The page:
Emotion-Focused Family Therapy and Emotion Coaching:
Emotion-Focused Family Therapy (EFFT) is a treatment model first developed for individuals struggling with an eating disorder and their families. It has since been adapted for a variety of mental health issues such as anxiety, depression and adjustment disorders, as well as parent-child relationship difficulties.
Principles Underlying EFFT and Emotion Coaching:
Emotion-Focused Family Therapy and Emotion Coaching are based on the principle that the avoidance of and the inability to regulate and cope with emotions are common to a number of mental health issues. An individual’s temperament may make emotions painful and difficult to tolerate, and this combined with life events, can result in a reliance on strategies that focus on avoiding difficult emotions such as shame, anger, sadness and fear. When emotions are not acknowledged, felt, and processed individuals often need to engage in maladaptive coping and often develop depressed mood and anxiety.
Family Approach to EFFT and Emotion Coaching
The foundation of this new treatment is to acknowledge the significant role that families have in helping their loved ones overcome life challenges or mental health issues. Within this approach parents are taught to assist their child (regardless of age) to (1) interrupt their symptoms/maladaptive behavior, (2) support their child to support process and manage emotions, and (3) work through and resolve fears and obstacles that surface in process of treatment. Parents can participate in this treatment even when their children are unable/unwilling to attend treatment.
Individual Approach to EFFT and Emotion Coaching
Within this approach, individuals are taught to interrupt their symptoms/maladaptive behavior, to learn to process and regulate their emotions, and to work through and resolve fears and blocks as they surface in the process of treatment. Individual work utilizes emotion-focused therapy principles and tasks to support the treatment work.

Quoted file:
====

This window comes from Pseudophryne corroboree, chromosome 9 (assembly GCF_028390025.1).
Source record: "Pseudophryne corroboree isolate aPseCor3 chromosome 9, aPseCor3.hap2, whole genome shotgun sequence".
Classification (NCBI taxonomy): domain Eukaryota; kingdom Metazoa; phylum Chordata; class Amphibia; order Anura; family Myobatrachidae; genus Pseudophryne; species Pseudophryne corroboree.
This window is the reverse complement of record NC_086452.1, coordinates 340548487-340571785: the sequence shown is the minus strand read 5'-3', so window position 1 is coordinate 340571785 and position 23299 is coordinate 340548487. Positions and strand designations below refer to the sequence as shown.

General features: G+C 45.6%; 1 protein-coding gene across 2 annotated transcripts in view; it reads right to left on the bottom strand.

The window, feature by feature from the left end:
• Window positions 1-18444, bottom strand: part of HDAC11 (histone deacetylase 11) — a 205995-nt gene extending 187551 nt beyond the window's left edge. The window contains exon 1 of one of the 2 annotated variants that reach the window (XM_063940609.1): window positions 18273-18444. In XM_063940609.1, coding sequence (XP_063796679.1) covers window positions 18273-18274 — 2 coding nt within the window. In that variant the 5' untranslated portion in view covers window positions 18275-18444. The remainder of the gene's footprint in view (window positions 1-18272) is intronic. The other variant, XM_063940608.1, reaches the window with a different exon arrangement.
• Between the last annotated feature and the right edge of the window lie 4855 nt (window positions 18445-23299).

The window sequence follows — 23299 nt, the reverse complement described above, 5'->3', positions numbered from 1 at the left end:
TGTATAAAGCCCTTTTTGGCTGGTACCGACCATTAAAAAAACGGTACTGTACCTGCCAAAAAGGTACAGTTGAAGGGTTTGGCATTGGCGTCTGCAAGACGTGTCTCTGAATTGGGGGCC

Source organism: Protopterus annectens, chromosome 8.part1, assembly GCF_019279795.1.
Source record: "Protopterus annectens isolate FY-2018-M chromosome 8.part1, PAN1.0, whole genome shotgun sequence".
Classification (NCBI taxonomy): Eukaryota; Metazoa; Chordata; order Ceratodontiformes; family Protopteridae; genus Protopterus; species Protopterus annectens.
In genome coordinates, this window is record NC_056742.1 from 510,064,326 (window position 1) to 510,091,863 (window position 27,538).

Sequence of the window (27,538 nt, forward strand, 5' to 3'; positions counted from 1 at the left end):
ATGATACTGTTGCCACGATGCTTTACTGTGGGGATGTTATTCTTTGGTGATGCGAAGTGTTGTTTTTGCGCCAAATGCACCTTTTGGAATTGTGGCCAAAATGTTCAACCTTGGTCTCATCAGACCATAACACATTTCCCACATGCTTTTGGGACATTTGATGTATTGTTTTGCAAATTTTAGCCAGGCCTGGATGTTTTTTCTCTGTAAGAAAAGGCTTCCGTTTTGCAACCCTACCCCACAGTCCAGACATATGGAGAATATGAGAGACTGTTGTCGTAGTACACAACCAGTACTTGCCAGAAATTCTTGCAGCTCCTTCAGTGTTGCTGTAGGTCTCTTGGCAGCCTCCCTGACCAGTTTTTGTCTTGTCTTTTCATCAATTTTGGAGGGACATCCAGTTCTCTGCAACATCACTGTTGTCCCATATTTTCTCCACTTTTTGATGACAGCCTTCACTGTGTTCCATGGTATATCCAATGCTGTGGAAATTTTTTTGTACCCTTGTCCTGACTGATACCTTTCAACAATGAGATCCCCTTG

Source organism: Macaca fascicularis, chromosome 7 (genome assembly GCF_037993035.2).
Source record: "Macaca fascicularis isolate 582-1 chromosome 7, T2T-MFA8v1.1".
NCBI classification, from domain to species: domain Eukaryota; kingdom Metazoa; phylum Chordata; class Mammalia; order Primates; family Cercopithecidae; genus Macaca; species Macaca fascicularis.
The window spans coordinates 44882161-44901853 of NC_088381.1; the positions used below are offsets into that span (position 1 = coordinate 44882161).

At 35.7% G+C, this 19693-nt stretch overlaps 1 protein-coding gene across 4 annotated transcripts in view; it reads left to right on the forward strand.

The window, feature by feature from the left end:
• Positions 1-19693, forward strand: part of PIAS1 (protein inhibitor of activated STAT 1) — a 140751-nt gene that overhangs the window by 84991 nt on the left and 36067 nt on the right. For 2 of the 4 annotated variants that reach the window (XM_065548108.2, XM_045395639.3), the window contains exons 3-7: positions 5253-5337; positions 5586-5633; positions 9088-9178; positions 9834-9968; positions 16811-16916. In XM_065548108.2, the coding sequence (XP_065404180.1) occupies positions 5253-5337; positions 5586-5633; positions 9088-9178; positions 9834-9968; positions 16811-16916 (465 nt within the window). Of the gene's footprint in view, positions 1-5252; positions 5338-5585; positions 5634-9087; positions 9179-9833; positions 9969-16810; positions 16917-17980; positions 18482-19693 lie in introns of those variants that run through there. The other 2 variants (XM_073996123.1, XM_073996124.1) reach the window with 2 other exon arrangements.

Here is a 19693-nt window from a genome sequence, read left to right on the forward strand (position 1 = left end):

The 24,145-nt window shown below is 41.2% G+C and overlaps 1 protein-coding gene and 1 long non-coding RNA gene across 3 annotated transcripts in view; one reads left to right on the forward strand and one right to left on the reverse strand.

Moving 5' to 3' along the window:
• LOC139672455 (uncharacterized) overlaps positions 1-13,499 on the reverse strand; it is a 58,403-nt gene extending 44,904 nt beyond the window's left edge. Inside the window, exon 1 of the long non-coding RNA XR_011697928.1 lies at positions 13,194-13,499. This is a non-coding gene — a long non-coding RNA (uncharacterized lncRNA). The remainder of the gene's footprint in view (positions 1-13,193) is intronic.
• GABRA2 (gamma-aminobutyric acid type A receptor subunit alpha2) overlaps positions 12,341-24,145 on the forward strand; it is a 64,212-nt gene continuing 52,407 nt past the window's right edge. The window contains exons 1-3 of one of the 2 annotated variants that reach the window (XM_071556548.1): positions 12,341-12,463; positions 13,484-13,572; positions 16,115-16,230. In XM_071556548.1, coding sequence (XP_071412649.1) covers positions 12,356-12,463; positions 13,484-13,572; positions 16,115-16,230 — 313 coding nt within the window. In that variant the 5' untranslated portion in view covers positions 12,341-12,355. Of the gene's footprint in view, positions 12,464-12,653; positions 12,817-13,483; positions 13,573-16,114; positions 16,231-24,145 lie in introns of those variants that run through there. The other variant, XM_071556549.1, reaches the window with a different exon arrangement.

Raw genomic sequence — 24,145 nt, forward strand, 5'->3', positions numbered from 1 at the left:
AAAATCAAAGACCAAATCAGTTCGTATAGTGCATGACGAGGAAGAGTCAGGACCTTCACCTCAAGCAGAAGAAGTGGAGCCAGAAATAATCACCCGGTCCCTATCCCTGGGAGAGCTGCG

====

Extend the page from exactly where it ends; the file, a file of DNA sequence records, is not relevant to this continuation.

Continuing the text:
The essence of this new treatment is to afford families a significant role in their loved one’s recovery from mental health issues, and to empower parents with specific skills to be effective in this role. The premise for it is based in a deep belief in the healing power of families. The therapist’s role would then be to educate and support the parents in mastering the skills, tasks, and, yes, the feelings involved in three main domains:
1) Becoming their child’s recovery coach, that is, assisting their child (regardless of age) in the interruption of symptoms and maladaptive behaviours;
2) Becoming their child’s emotion coach, that is supporting their child to approach, process and manage emotions, making symptoms unnecessary to cope with emotional pain; and
3) Working through and resolving the fears and obstacles that surface in this challenging and novel journey. This last step is necessary when these fears and obstacles interfere with the parent’s ability to be effective in this new role.
Parents can learn these skills and take on these roles regardless of their child’s involvement in formal treatment.